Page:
Over the last couple of years, I’ve had a number of clients who have ended up in a very frustrating position with Shopify Payments – generally down to them not being eligible to use it or having stores where it’s not available. For those of you that aren’t aware of how Shopify Payments works, it essentially provides a really clean, well-integrated payment solution (via Stripe) with a wide range payment options available (e.g. digital wallet payment options, international payment options etc, that can simply be enabled in the admin). This is great for those that are able to use Shopify Payments, but if one or all of your stores are ineligible – you’ll need to find an alternative payment provider. 

On the surface, this is fine and most people moving to Shopify will already have a payment provider that they can stick with if needed etc – but the problem comes from the impact on the checkout experience with most providers. Some payment providers can be integrated directly within the Shopify checkout, but lots can’t – such as Adyen and Braintree (the two that would be first on most people’s lists). Although you can integrate with these payment providers if you use a third party checkout or a solution like Wallee (that takes you outside of the Shopify checkout to take payment), it’s not a good experience and deviates away from both the expected journey and Shopify’s well-optimised checkout experience.

In addition to this, these payment gateways are also only able to integrate for credit card payments, so you’ll need to integrate with any additional payment options (e.g. iDeal or Sofort) separately (via something like Mollie).

Direct payment providers vs external payment providers

A payment gateway that integrates directly into the Shopify checkout allows for credit card payments directly within the card payments section of the Shopify checkout, which is the same as Shopify Payments, providing the same experience to the end-user.

A payment gateway that integrates as an external option would take the user away from the Shopify checkout as part of the final step – taking you to an external page to complete payment. Although this is still relatively straightforward, it’s not the expected journey and it’s an extra step in the checkout process.  

When do I need an alternative payment provider to Shopify Payments?

The following scenarios will result in you needing to look at alternative payment providers to Shopify Payments.

  • You sell items that are in Shopify’s prohibited categories (e.g. alcohol)
  • Some of your products have ingredients that are prohibited by Shopify Payments (such as CBD)
  • You don’t have a registered business and a local bank account in a given territory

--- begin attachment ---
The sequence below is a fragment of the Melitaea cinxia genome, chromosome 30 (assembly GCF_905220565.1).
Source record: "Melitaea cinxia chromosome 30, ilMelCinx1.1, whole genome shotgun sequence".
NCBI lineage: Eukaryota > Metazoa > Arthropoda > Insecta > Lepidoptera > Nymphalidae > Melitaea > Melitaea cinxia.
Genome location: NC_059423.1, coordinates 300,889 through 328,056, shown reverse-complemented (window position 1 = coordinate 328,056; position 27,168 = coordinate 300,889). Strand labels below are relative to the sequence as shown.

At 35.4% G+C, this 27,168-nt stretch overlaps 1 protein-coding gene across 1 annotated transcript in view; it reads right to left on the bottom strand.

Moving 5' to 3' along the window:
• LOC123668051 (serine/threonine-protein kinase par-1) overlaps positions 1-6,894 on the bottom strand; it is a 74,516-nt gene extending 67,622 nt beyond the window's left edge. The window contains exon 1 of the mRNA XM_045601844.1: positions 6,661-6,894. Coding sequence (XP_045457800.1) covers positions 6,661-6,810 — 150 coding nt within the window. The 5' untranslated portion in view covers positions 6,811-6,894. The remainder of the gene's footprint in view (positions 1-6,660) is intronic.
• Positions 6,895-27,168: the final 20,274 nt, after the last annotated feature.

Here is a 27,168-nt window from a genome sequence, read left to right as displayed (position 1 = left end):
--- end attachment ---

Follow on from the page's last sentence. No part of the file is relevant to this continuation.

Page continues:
• You have catch-all stores that aren’t territory-specific (e.g. EU or ROW)
  • You’re selling in a territory where Shopify Payments isn’t available (e.g. France)

So, with all of this in mind, you’re going to want to select an alternative payment provider that is able to integrate properly with Shopify. Here are the ones that we’re away of that can integrate into the Shopify checkout:


Stripe is well-known in the Shopify world as it powers Shopify Payments (white-labeled and integrated into the platform) – but lots of retailers do use Stripe independently as it’s very competitive in terms of rates. Although it doesn’t have the additional benefits that Shopify Payments has, Stripe is a good option (I’ve looked at using it instead of Shopify Payments a few times due to rates). I’d suggest talking to them directly as they’re usually willing to bring rates down against what’s listed on their website etc.

Stripe also supports 3D secure with Shopify and apparently they’re set up to support PSD2. From experience of working with Stripe, they also have great support!


Like Stripe, Worldpay is able to accept credit card payments directly in the Shopify checkout, which is the common goal for merchants looking at alternative gateways. Worldpay is a widely used payment provider but not one I have as much experience with personally. One downside for Worldpay is that it doesn’t support usage of 3D secure and meet the requirements for the new PSD2 regulations. 


SagePay has been one of the leading payment providers in the UK for a long time – but has been disrupted by the full-stack players like Stripe and Adyen in recent years. This being said, there are still a lot of retailers using SagePay and it does remain an option with Shopify. SagePay has a direct integration into the Shopify checkout but doesn’t currently support 3D secure and the PSD2 requirements, as with Worldpay. Sagepay is also likely to be more expensive than Stripe, based on my experiences. 

Top-Level Pros and Cons of Shopify Payments

Pros of Shopify Payments

  • Tightly integrated with Shopify
  • Very easy to set up and manage
  • Huge range of payment methods pre-integrated (e.g. ApplePay, iDeal etc)
  • Competitive rates
  • Supports 3D secure and PSD2 requirements out of the box

Cons of Shopify Payments

  • Not as flexible (in terms of refunds, accessing information etc)
  • Not great for subscriptions
  • Not great for international setups (with stores that aren’t supported and with catch-all stores) – although you can split the stores
  • Not as strong with fraud protection as some other payment providers

If you have any questions about any of this or Shopify payments generally, feel free to email me.